FAQ: Pesky Rashes From Plants
An Expert Answers Questions About Preventing and Treating Rashes You Can Get in Your Backyard
What are some of the common skin reactions caused by exposure to plants? continued...
Even airborne contact is possible, especially in the fall or winter when these poisonous plants are burned among other brush, and particles of urushiol are released into the air. If the airborne particles land on your skin or you inhale them, you can get a widespread rash and severe irritation in the respiratory tract.
The rash, which presents like itchy red patches, often accompanied by blisters arranged in streaks, typically surfaces [within hours] to four days after exposure. It doesn't always come on at the same time. People often mistakenly assume a new rash means they were exposed again.
Many people who are allergic to poison ivy are also allergic to oil from cashew nut tree shells, the skin of mangoes, and the black sap of the Japanese lacquer tree. Polymerized urushiol can persist in lacquered furniture and cause allergies for hundreds of years.
How should you treat plant allergies?
That depends on the plant and the reaction.
In the case of cacti or other spiny plants, the spine should be carefully removed from the skin, usually with tweezers. If it's a really small spine or glochid, apply glue and gauze to the site, allow it to dry, and peel it off.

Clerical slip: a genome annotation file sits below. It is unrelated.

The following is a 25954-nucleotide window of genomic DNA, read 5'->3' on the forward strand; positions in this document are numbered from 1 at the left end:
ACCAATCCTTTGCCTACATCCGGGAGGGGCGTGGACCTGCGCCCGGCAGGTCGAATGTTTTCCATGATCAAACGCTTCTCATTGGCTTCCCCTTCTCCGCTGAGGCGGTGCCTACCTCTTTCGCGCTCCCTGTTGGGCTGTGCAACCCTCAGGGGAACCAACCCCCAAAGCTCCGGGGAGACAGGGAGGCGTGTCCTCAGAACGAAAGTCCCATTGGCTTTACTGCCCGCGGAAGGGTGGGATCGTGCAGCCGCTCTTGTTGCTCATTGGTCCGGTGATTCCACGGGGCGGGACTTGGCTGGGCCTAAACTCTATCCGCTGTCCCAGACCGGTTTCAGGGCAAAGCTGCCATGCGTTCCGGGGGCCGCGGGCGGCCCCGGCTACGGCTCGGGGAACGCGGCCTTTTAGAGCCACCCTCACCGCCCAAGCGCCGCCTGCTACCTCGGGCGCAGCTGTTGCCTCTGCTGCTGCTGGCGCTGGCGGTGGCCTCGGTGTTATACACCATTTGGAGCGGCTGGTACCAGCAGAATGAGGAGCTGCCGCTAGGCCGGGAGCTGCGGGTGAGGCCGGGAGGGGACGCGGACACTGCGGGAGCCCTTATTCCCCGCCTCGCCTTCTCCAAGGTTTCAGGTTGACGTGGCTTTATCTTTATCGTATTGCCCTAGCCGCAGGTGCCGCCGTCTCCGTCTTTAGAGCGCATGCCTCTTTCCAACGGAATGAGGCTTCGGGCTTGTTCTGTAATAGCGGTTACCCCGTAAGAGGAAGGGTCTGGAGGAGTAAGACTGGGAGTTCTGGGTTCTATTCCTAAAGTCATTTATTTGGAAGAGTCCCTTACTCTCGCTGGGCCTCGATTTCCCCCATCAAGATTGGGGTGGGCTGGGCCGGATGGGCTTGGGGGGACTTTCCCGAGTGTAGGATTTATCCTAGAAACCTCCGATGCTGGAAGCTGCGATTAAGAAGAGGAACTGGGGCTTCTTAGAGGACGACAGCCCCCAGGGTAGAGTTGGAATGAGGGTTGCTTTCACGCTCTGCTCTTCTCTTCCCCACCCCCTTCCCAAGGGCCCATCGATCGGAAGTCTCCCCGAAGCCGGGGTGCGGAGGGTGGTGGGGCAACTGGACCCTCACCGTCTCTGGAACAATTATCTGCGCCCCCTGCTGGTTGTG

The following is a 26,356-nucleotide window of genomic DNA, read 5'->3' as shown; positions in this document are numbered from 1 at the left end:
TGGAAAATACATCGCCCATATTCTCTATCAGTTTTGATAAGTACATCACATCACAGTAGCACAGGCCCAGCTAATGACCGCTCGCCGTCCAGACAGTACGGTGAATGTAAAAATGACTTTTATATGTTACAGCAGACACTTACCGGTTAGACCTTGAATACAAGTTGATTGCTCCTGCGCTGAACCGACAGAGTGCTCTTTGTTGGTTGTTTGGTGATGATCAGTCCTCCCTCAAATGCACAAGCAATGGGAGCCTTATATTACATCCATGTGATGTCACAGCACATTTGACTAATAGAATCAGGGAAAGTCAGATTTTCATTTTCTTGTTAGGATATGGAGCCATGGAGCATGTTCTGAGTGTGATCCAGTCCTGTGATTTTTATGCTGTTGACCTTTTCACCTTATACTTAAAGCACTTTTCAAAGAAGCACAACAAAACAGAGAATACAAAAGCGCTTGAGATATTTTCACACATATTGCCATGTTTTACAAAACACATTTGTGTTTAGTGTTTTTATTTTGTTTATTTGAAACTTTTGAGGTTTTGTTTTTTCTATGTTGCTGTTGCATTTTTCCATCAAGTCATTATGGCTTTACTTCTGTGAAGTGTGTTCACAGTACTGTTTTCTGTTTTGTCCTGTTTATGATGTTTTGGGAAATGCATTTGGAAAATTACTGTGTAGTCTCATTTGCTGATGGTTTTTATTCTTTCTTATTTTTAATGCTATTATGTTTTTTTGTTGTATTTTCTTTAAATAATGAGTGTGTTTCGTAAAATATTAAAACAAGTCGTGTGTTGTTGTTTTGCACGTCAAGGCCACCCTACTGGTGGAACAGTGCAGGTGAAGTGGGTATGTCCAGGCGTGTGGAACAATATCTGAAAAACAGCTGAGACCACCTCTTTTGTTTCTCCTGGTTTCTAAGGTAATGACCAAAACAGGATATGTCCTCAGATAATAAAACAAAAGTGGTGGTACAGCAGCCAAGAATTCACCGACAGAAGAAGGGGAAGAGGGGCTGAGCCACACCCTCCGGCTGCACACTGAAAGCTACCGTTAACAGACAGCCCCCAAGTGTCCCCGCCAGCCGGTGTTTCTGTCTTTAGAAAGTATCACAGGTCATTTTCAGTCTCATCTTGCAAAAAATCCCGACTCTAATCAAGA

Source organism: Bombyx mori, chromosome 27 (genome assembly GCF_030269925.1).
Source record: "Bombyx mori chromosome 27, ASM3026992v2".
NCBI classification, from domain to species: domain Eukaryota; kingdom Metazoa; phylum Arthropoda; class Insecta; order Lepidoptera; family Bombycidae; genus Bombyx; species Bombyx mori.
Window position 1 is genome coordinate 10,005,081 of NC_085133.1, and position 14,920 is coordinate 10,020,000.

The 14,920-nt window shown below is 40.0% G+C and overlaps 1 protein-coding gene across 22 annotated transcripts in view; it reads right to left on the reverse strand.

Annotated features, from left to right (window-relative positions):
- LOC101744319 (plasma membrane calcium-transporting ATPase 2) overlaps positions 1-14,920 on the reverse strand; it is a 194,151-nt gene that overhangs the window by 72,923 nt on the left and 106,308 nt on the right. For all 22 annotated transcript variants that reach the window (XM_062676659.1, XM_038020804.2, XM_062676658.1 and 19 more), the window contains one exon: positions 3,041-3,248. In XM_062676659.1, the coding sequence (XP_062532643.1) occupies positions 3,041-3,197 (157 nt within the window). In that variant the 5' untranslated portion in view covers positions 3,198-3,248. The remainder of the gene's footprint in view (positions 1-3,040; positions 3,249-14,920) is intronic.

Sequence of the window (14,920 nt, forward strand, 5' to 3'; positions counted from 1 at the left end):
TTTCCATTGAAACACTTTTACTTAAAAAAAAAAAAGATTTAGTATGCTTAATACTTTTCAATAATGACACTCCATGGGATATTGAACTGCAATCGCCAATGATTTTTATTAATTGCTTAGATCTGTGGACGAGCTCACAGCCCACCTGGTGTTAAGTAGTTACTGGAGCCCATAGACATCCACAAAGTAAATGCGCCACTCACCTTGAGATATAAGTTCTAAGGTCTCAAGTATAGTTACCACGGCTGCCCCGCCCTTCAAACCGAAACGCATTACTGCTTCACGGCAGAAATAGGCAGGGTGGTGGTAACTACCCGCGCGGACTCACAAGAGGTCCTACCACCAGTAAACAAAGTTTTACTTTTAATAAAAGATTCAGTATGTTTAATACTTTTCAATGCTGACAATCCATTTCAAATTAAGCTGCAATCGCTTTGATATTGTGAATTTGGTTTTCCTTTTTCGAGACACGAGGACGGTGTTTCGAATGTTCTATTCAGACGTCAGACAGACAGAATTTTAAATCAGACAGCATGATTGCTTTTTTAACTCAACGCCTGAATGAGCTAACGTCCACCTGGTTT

Minor itching, irritation, or rash can be typically treated with an oral antihistamine or over-the-counter topical steroid. But if a rash doesn’t respond to over-the-counter treatments, you should see a dermatologist. In cases where a rash is accompanied by more severe reactions such as difficulty in breathing or swallowing, go to the emergency room immediately.
If you come in contact with poison ivy, rinse the skin with water immediately. About 50% of the urushiol will come off if you rinse within 10 minutes. But avoid soap; it can spread the resin.
Lukewarm baths and soaks with products containing aluminum acetate (a type of salt that dries up the blisters and any weeping) and topical preparations such as calamine or topical steroids are helpful in treating a poison ivy rash.
While oral antihistamines will help alleviate itching and skin irritation, topical antihistamines should be avoided as some people are allergic to them and the rash could get worse.
In cases in which a rash is severe or covers a large area of the body, a dermatologist may prescribe strong topical steroids or a two- to three-week course of oral steroids.